I found a great post at ToolCrib about the ten most dangerous woodworking tools. What makes it great is that it attempts to survey what woodworkers think are the most dangerous tools in the shop, and also lists the statistics about the most common injuries from woodworking shops. Often, what we think are the most dangerous tools does not always coincide with where the greatest hazards lie. This is especially true when you look at your own individual experience; if you witness someone chew their fingers up on a router, you will be more biased to believe a router is the most dangerous tool ever. This can also be the case if you work in a shop with poorly maintained tools. A table saw which shakes and wobbles is much more dangerous than a well-maintained table saw with multiple safety features.
The list also takes into account the type and severity of injuries you can incur. In my own experience, by far, the vast majority of my injuries come from slicing my fingers or hands on box cutters, razor blades, and even sharp edges of certain materials. While highly common, they are easily taken care of with hot, soapy water, antibiotics, and a bandaid. They are hardly debillitating, and barely slow me down. A jointer, on the other hand, can chew your entire hand into hamburger in a fraction of a second. While much less likely, this type of injury is obviously much more severe.
This brings up one of the other important points of this list. You know a jointer is highly dangerous, so you pay more attention to your safety. You use it less often, so there’s less of a chance to be injured by it. A knife, on the other hand, is used many times throughout the day. You know it is less likely to severely injure you, so you may pay less attention to your safety while using it.All that being said, I would say the top power tool on their list is also the one I’ve seen the most injuries on: the table saw. I nicked my thumb down to the bone on a table saw when I was 14. I’ve seen kickbacks that sent guys to the hospital. Once, a carpenter was ripping strips out of a full sheet of plywood. It binded in the blade, and a strip flew out of the back of the table saw and hit a guy that was working nearly twenty feet away. It broke into three pieces against his back, leaving a horrible looking bruise that lasted for weeks. It flew back with so much force, that even after hitting the guy and breaking apart, it still continued flying backwards and hit the concrete wall fifty feet away so hard that the noise caused everyone in the shop to stop what they were doing and look up.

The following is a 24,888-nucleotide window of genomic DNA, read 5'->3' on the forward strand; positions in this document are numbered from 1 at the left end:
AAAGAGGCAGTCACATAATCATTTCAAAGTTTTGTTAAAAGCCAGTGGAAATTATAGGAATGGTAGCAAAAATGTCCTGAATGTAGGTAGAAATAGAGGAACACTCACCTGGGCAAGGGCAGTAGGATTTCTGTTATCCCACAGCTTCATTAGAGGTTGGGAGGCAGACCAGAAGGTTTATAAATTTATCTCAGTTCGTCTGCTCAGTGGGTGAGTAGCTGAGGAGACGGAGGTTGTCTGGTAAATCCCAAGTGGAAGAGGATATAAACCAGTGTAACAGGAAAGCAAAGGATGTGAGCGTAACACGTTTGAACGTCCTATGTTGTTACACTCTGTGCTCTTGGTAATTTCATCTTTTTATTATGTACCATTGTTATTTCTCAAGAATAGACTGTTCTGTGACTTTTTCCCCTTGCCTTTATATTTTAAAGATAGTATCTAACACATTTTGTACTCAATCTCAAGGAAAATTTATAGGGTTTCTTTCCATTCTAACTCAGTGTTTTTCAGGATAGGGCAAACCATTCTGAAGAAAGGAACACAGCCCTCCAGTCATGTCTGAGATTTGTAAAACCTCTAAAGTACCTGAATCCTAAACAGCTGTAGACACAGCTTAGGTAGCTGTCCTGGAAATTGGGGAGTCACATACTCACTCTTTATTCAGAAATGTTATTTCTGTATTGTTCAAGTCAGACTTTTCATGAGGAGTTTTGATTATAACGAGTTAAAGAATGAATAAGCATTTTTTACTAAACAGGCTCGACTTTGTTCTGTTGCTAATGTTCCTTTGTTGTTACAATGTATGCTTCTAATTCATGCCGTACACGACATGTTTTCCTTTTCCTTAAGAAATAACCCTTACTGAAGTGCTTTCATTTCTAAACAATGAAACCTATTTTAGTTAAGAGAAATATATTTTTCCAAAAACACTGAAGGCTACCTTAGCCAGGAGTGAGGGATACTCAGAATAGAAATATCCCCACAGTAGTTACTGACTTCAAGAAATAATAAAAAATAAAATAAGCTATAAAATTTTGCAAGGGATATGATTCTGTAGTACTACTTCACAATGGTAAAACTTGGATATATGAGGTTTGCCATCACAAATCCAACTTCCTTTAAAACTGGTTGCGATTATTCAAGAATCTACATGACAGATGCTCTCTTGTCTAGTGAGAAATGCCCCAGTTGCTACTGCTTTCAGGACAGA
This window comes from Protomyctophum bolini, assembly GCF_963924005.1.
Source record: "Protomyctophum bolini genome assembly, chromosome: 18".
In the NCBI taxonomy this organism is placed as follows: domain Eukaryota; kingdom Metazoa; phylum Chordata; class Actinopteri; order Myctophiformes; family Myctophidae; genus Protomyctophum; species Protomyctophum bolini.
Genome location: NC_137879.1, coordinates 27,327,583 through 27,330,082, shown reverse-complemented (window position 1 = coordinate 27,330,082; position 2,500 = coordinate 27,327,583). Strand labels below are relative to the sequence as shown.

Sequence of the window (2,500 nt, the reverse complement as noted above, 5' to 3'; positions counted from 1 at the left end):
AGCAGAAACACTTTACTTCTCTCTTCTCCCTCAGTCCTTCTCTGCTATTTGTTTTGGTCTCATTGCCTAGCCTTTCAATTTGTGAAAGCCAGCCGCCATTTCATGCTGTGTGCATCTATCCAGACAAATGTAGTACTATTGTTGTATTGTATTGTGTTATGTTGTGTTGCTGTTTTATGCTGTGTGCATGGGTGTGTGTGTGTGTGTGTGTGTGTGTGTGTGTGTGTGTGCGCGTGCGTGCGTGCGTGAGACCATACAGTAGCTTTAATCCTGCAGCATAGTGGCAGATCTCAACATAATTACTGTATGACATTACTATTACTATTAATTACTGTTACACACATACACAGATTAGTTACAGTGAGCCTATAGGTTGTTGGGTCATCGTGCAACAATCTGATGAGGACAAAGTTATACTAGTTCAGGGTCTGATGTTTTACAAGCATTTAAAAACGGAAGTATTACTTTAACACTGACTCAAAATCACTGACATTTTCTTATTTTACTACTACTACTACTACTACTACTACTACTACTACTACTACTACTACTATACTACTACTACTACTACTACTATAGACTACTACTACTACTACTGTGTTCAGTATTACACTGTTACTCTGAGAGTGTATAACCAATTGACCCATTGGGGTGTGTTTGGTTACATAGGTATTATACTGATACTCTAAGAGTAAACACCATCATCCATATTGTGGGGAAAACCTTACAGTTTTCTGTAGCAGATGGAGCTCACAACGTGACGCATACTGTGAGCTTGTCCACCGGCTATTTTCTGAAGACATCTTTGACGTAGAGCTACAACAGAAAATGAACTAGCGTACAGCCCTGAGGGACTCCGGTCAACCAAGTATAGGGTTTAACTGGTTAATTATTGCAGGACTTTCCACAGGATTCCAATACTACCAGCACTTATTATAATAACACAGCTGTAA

I think it’s vital to teach workshop safety to everyone who uses tools in your shop. You need to instill enough fear in them that they treat the tools with respect without totally paralyzing them against ever using the tools. I started off young; I was lucky enough to take shop in junior high school, and I took it again in high school where I built a bookcase. It’s so much easier to scare proper safety into a kid when he’s only 12; likewise, a person who was able to safely work in a woodshop as an adolescence will have enough confidence to work in one as an adult.
The most important thing is to know when what you’re doing is safe or not. Most injuries happen when a carpenter thinks, “I’ve never done it this way, but just this once…” Even an accomplished woodworker knows when to grab a buddy to help maneuver something through a table saw, or spend the time constructing a jig to hold everything in place while running a router. It’s usually the inexperienced person who thinks good carpentry means jumping in as quickly as possible with blades spinning to prove they can do it without assistance.
Unfortunately, in the world of theatre, we can’t always have the ideal training situations. There are a lot of jobs, especially with summer stock and smaller theatres, where an inexperienced person is given the keys to a shop and left to figure everything out on their own. If you are a student interested in props, even if you are absolutely sure you want to do only soft-goods or crafts, you should take the time to work through a carpentry shop. Even if you only use each tool once, at least you were able to learn how to use it properly. Take a stagecraft class, or work on the set crew for one show. Props is a world where you need to know how to do everything. Even if you don’t do carpentry, chances are, there will be a time where you need to cut a piece of wood.